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Milk and Meat Products

Sheep and goat farming at the service of medicine
By Marco Bahé
Sep 12, 2006, 6:49pm

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[08/08/2006 - 12:00]
Sheep and goat farming at the service of medicine

Goat milk may be used in the production of various medications. In the aim of researchers are immune deficiencies, like Aids or those acquired through radiotherapy or chemotherapy, and the lesions caused by a myocardial infarction.

Marco Bahé*

Recife - A new sector for sheep and goat farming is being born due to scientific experiments that are being developed in the northeastern Brazilian state of Ceará. The raising of nine genetically modified goats at the Cearense State University (Uece) will be a definitive step for the birth of specialized production turned to the medical product industry. With the implant of human genes, the milk of these animals will be used in the treatment of patients with immune deficiencies.

It all now depends on a DNA test that will confirm, in the first week of September, whether one of these sheep goats will become the first Brazilian genetically modified (GM) animal. In case the test shows the incorporation of human gene G-CSF, inserted in goat embryos in the laboratory, the milk of these animals may be used in the production of various medications.

The target of the researchers are immune deficiencies, like Aids or those caused by radio and chemo therapy, as well as the lesions caused by myocardial infarction.

Vicente Freitas, veterinary surgeon and coordinator of the project, which has been under development in the country for five years, explains that Brazil is currently side by side with countries like France, the United States and South Korea in the biotechnology race seeking solutions to health problems through the development of genetically modified goats.

"The next step is to catch up with Canada and England, which have already managed to use GM goats as bioreactors, i.e., as producers of proteins that may be of public use," pointed out the veterinary-head of the Physiology and Reproduction Control laboratory at the Uece Veterinary College.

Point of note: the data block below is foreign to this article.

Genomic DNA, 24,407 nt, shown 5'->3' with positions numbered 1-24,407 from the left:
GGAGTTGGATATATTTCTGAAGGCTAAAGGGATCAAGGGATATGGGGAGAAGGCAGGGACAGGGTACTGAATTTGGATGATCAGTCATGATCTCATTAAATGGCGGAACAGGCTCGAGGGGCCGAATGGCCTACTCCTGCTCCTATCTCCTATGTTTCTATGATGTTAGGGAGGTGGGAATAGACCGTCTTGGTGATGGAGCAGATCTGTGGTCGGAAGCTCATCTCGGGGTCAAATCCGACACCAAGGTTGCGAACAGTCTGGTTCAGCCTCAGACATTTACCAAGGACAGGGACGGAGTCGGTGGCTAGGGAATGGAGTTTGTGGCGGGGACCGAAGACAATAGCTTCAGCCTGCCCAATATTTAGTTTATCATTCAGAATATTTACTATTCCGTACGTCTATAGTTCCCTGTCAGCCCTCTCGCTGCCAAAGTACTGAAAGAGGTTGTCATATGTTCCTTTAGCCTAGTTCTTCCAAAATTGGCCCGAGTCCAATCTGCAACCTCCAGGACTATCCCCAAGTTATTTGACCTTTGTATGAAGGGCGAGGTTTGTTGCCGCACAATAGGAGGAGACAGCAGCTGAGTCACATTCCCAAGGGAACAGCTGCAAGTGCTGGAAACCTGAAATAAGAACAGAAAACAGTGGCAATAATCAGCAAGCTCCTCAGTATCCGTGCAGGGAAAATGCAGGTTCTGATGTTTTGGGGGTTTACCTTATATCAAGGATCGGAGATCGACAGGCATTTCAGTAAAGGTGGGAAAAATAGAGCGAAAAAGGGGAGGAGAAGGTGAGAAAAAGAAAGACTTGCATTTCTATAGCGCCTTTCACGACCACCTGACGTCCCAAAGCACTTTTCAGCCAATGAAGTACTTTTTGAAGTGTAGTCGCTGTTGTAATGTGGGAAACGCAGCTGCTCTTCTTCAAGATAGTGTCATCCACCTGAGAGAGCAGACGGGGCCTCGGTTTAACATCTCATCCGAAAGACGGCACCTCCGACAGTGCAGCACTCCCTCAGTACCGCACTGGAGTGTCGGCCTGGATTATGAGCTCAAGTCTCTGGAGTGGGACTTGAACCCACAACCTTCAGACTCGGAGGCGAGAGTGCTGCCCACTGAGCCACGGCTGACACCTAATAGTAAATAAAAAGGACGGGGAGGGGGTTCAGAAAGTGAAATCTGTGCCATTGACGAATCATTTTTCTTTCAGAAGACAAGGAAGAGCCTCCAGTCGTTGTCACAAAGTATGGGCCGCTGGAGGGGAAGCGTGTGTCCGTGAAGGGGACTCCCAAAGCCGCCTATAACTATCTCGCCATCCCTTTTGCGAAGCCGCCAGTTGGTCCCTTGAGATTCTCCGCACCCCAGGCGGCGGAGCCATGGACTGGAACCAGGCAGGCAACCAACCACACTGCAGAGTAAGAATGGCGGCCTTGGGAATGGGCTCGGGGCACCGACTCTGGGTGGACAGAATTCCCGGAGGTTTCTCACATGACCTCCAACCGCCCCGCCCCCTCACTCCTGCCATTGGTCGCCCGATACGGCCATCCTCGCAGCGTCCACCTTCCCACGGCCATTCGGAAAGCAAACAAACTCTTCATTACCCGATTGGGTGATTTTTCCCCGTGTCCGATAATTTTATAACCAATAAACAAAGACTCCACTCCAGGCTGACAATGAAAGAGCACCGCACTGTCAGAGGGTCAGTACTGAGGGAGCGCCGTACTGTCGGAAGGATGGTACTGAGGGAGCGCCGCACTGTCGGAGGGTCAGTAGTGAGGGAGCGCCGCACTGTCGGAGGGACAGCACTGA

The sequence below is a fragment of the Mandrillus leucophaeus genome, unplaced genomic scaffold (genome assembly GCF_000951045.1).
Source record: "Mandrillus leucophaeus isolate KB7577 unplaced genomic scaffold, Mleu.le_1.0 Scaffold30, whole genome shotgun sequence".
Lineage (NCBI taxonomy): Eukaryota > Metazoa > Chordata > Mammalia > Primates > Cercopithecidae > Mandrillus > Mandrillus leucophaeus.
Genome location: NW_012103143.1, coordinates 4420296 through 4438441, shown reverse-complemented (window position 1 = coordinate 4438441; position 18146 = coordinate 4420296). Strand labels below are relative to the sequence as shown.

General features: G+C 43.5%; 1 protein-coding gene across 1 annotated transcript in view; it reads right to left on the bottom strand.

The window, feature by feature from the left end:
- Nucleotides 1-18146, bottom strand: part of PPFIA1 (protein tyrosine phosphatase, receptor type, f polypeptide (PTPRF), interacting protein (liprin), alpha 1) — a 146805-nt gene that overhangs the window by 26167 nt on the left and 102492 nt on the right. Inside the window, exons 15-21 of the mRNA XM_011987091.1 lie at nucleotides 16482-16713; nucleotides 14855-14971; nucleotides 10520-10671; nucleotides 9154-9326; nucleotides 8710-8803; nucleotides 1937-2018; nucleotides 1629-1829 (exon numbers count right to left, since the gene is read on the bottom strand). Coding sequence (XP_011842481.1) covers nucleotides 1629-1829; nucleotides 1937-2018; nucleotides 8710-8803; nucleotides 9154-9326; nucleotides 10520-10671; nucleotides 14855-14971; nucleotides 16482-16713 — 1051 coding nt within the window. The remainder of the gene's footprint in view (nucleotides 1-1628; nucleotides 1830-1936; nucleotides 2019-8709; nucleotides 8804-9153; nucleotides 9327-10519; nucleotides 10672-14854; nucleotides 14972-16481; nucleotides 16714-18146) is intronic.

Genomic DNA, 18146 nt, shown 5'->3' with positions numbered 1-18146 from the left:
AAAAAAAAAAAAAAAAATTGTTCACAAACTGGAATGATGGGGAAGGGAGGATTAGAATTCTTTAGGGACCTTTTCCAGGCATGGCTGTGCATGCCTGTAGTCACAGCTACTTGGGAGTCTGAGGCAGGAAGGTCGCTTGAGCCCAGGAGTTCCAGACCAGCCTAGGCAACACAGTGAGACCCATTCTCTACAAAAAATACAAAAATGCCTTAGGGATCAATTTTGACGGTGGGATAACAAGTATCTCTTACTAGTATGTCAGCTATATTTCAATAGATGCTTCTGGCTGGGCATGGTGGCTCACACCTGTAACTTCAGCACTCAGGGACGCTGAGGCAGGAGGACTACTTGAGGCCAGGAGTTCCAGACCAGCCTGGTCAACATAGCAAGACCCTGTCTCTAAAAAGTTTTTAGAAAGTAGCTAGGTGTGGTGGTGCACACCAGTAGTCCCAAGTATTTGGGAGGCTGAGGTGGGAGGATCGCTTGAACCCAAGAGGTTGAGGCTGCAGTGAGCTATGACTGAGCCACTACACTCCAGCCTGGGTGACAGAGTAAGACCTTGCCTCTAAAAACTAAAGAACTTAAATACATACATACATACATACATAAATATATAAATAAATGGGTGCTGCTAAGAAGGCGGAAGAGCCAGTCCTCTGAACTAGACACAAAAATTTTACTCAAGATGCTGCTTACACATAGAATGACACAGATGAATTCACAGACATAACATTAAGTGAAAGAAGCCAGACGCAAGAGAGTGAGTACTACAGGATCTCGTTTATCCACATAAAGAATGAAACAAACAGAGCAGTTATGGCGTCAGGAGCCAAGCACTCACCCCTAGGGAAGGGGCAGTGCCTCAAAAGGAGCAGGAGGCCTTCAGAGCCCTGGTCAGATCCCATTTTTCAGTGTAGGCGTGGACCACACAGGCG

The first phase of the work of the Uece researchers consisted in developing techniques that made possible the construction of a new DNA adding the Human Granulocyte Colony Stimulating Factor (hG-CSF) to goat genes.

The hG-CSF is of strategic importance in the human body. It is this gene that stimulates the growth of granulocytes which, when thrown into the bloodstream, originate leucocytes - cells that protect the organism against attacks by fungi and bacteria that cause infections.

Another concern of scientists was incorporation of the human gene into the mammary gland, thus guaranteeing production of large volumes of granulocytes and easy collection, in goat milk. "A few hours after fertilization, the hG-CSF is microinjected into the embryo, which is then transferred into a receptor goat that operates as a 'surrogate mother'," explained Freitas.

The pregnancy follows its normal course, lasting five months. The success expected for the newly born animals is due to the best fertility rates identified since 2001. The good rates of embryo survival show, according to the researcher, that the manipulation executed through microinjection did not interfere in the health of the embryos, which presented good development throughout the gestation period, having been born perfect.

DNA testing now depends on the arrival of kits imported from the United States by the Federal University of Rio de Janeiro, a Uece partner in the project. The research also includes university laboratories in another two states, Pernambuco and Paraíba, forecasting total investment of R$ 1 million, financed by the Bank of the Northeast and the Ministry of Science and Technology.

Despite not being used for direct consumption, GM goat milk, once processed, may be used as an input for the production of cheaper immuneregulators than those currently produced - which use hG-CSF produced by bacteria - and that may cause fewer allergies in patients. According to Freitas, at least five years of work will be necessary for this medication to reach the market. "The greatest challenge, however, will be completed with the confirmation of genetic incorporation in these goats. The next steps do not require new technologies. It is more a routine work," he forecasts.

Expectations with regards to DNA testing of the Brazilian sheep became even greater in the month of June. Authorization by the European Medical Evaluation Agency (Emea) for the use of anticoagulant A tryn, the first medication produced from GM goat milk, is a great stimulus to the researchers involved in the national project.

"As the method used by the British who developed A tryn follows the same principles as ours, approval of the medication shows that we are not working only on theory. Our project may have a concrete and real impact," explained Freitas.

A tryn has protein antithrombin, an anticoagulant used while operating on patients with genetic deficiency of the substance.

*Translated by Mark Ament

http://www.anba.com.br/ingles/noticia.php?id=11974


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